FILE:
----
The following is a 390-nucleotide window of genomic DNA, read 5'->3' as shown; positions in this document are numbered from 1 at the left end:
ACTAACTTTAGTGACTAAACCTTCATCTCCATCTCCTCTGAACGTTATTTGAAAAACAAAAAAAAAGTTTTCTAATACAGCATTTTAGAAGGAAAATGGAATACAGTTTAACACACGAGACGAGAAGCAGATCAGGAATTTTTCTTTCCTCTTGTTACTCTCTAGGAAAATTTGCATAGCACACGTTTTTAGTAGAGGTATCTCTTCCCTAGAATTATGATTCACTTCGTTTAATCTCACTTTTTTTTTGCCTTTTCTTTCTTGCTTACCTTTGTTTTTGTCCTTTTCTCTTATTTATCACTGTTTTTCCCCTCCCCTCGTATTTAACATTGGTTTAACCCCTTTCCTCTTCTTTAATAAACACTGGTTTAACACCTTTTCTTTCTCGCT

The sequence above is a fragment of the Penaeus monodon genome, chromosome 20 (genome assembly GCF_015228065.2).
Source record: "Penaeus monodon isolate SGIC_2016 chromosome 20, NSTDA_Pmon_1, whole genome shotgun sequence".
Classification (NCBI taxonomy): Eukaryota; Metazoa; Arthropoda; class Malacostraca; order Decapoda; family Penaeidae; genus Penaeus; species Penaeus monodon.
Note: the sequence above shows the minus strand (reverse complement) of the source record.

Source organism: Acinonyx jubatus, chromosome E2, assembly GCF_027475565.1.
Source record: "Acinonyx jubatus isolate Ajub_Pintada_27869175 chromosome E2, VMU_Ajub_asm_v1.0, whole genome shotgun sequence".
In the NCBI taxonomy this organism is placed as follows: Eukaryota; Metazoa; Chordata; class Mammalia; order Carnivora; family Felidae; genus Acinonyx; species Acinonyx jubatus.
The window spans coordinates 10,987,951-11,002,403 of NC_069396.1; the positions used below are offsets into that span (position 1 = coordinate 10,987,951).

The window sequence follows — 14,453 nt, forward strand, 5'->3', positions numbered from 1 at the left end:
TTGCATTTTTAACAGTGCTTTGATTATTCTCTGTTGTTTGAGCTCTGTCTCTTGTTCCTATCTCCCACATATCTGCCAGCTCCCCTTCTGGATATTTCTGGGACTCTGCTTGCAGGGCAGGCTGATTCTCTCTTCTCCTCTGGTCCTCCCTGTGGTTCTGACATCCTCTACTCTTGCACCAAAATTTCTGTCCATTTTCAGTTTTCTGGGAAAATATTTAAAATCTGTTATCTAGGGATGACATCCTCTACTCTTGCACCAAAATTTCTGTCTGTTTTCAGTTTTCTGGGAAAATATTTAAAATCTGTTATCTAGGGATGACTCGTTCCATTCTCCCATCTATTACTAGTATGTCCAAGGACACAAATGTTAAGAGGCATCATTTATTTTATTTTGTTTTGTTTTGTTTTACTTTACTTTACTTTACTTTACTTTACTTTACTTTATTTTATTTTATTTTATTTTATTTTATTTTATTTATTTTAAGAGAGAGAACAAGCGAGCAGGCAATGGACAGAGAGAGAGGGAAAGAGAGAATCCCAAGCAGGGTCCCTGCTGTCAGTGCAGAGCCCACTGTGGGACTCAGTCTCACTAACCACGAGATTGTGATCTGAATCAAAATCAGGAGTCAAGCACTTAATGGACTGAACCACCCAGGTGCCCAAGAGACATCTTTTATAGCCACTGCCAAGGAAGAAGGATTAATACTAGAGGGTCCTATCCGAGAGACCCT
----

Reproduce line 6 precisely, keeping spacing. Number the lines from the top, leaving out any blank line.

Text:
Note: the sequence above shows the minus strand (reverse complement) of the source record.